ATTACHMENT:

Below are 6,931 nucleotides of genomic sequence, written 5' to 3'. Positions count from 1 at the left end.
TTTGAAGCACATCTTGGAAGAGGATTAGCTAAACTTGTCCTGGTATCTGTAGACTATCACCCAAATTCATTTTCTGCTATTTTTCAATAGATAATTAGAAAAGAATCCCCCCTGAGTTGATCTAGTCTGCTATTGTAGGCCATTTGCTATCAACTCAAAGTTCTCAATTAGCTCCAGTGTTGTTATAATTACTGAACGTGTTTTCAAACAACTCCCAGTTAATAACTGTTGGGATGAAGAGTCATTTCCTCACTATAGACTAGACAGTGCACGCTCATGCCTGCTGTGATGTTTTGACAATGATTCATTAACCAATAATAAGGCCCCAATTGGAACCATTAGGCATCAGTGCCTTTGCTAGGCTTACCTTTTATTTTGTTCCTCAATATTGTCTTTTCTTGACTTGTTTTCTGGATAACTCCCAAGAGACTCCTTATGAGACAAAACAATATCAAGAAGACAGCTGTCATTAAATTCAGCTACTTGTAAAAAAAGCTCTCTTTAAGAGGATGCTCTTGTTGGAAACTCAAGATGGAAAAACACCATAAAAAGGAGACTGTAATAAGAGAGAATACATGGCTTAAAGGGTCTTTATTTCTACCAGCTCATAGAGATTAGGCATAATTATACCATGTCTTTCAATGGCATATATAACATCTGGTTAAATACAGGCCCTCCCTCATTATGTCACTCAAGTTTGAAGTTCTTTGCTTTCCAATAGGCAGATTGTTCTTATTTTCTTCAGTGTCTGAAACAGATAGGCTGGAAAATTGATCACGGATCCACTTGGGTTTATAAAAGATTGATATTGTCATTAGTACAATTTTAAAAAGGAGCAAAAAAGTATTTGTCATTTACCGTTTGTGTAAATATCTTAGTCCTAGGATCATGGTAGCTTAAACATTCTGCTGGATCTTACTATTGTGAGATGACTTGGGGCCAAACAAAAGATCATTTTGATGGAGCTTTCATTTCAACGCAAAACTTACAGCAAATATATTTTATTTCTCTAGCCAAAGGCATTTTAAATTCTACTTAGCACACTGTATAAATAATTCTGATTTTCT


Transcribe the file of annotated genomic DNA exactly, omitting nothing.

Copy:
Below are 6,931 nucleotides of genomic sequence, written 5' to 3'. Positions count from 1 at the left end.
TTTGAAGCACATCTTGGAAGAGGATTAGCTAAACTTGTCCTGGTATCTGTAGACTATCACCCAAATTCATTTTCTGCTATTTTTCAATAGATAATTAGAAAAGAATCCCCCCTGAGTTGATCTAGTCTGCTATTGTAGGCCATTTGCTATCAACTCAAAGTTCTCAATTAGCTCCAGTGTTGTTATAATTACTGAACGTGTTTTCAAACAACTCCCAGTTAATAACTGTTGGGATGAAGAGTCATTTCCTCACTATAGACTAGACAGTGCACGCTCATGCCTGCTGTGATGTTTTGACAATGATTCATTAACCAATAATAAGGCCCCAATTGGAACCATTAGGCATCAGTGCCTTTGCTAGGCTTACCTTTTATTTTGTTCCTCAATATTGTCTTTTCTTGACTTGTTTTCTGGATAACTCCCAAGAGACTCCTTATGAGACAAAACAATATCAAGAAGACAGCTGTCATTAAATTCAGCTACTTGTAAAAAAAGCTCTCTTTAAGAGGATGCTCTTGTTGGAAACTCAAGATGGAAAAACACCATAAAAAGGAGACTGTAATAAGAGAGAATACATGGCTTAAAGGGTCTTTATTTCTACCAGCTCATAGAGATTAGGCATAATTATACCATGTCTTTCAATGGCATATATAACATCTGGTTAAATACAGGCCCTCCCTCATTATGTCACTCAAGTTTGAAGTTCTTTGCTTTCCAATAGGCAGATTGTTCTTATTTTCTTCAGTGTCTGAAACAGATAGGCTGGAAAATTGATCACGGATCCACTTGGGTTTATAAAAGATTGATATTGTCATTAGTACAATTTTAAAAAGGAGCAAAAAAGTATTTGTCATTTACCGTTTGTGTAAATATCTTAGTCCTAGGATCATGGTAGCTTAAACATTCTGCTGGATCTTACTATTGTGAGATGACTTGGGGCCAAACAAAAGATCATTTTGATGGAGCTTTCATTTCAACGCAAAACTTACAGCAAATATATTTTATTTCTCTAGCCAAAGGCATTTTAAATTCTACTTAGCACACTGTATAAATAATTCTGATTTTCT